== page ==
White Serbia

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White Serbia, called also Boiki, is the mythical homeland of the White Serbs (see Sorbs) from whom the medieval Serbs originate. While White Serbia is not explicitly mentioned, Boiki is mentioned in De Administrando Imperio, a 10th-century work by Byzantine Emperor Constantine VII (r. 913–959). According to it the "White Serbs" lived on the "other side of Turkey" (i.e. Hungary), in the area that they called "Boiki". The area adjacent to it was known as White Croatia, where the White Croats trace their origin.

Location[edit]

Sources[edit]

Constantine VII in De Administrando Imperio recounts in 32nd chapter "It should be known that the Serbs are descended from the unbaptized Serbs, also called ‘white’, who live beyond Turkey, in a region called by them Boïki, where their neighbor is Francia, as is also Megali Croatia, the unbaptized, also called ‘white’. In this place, then, these Serbs also dwelt from the beginning... Now, after the two brothers succeeded their father in the rule of Serbia, one of them, taking one half of the folk, came as the refugee to Heraclius, the emperor of the Romaioi... Then, after some time these same Serbs decided to depart to their own homes, and the emperor sent them off. And so, when they had crossed the Danube River, they changed their minds and sent a request to the Emperor Heraclius... the emperor settled these same Serbs in these countries", while in 33rd chapter a subchapter recounts "(It should be known) that the clan of the anthypatos and patrikios Michael, son of Visevitz, archon of the Zachlumians, came from the unbaptized inhabitants on the Visla River, called Litziki, and they settled on the river called Zachluma".[1][2] A Latin document from the early 10th century recorded that the "Hungarians moved to Pannonia from Serbia (Ungarorum gens a Servia egressa in Pannoniam)", which is referring most probably to same White Serbia.[3]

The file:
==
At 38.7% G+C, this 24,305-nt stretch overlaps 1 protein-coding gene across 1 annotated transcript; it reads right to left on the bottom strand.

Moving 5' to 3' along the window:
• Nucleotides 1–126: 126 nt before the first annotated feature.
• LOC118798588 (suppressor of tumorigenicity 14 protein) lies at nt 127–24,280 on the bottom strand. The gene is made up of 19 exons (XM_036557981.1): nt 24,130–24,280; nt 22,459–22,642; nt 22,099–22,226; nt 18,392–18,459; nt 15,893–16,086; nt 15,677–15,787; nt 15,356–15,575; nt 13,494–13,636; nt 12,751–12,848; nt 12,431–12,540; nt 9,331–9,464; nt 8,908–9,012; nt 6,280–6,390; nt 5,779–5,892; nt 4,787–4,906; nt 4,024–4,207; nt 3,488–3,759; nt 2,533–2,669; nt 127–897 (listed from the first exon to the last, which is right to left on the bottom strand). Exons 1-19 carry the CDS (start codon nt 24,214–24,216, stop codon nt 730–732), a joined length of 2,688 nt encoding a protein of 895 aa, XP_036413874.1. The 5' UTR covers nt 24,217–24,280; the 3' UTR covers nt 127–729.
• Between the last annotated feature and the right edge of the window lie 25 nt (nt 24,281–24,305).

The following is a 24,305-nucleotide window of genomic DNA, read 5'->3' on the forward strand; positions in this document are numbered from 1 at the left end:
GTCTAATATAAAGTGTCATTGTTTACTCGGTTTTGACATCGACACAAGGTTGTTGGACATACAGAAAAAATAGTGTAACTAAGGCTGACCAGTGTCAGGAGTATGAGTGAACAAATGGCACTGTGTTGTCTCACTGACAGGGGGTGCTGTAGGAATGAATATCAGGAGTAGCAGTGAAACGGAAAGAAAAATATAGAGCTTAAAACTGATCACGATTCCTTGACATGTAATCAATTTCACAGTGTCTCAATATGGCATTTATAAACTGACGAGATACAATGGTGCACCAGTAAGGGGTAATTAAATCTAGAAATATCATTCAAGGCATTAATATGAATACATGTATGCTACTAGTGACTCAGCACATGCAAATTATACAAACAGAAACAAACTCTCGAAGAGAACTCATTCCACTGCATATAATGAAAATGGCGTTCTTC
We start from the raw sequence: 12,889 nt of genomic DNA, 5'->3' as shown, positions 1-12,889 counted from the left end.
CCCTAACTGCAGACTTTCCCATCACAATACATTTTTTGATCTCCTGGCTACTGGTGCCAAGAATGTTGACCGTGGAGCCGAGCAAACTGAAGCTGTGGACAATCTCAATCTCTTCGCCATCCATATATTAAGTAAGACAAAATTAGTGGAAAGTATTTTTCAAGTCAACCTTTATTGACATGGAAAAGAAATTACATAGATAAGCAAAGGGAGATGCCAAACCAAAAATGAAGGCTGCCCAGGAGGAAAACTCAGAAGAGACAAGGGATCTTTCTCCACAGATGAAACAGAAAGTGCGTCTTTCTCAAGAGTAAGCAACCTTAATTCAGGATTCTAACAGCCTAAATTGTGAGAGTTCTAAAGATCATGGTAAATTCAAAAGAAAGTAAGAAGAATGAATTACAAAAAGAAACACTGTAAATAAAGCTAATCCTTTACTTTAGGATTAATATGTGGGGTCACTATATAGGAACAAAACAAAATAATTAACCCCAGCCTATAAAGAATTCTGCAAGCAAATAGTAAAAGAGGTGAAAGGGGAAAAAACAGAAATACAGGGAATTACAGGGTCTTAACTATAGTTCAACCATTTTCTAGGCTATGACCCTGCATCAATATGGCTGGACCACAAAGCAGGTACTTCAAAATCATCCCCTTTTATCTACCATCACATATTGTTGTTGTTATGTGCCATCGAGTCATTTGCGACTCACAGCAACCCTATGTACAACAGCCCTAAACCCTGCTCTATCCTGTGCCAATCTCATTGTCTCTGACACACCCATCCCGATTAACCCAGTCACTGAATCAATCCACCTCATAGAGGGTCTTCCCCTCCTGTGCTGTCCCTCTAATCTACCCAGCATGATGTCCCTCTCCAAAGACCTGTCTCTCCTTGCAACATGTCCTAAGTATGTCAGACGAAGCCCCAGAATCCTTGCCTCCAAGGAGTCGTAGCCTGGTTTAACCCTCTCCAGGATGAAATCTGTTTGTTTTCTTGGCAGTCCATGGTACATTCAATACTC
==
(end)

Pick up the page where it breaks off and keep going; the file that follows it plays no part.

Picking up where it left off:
Dispute[edit]

Theories on the location of White Serbia and Serbs have been disputed. P. J. Šafárik (1795–1865) classified the White Serbs as a Polabian Slavonic tribe.[4][5] B. Kállay (1839–1903) noted that many historians assumed that White Serbia was identical to the Czech lands (Bohemia), or that the Czech lands were part of White Serbia, based on DAI's account and the name Bojka.[6] He however believed that Šafařík's theory was more likely; that White Serbia was north of the Carpathians, stretching over western Russia and eastern Poland.[6] B. Drobnjaković (1890–1961) noted that Bojka reminded of Bohemia.[7], similar opinion was shared by A. Stratos (1905–1981),[8] and S. Ćirković (1929–2009) who considered it to be between the Elbe and Saale rivers.[9] R. Novaković (1911–2003) connected the name to Bohemia (in turn derived from Celtic Boii) and located it in Polabia.[10] V. Ćorović (1885–1941) believed White Serbia included Galicia and the area around the sources of Dniester and Vistula.[11] L. Cerović (b. 1936) connected it to the land of the Boykos, Bojkovina, in the northern Carpathians.[12] F. Conte (b. 1944) believed it to be in the area of Poland.[13] J. Kovaćević noted the toponym Beloserbye in a 1393 document, situated in Poland between Czarnków and Żnin.[14]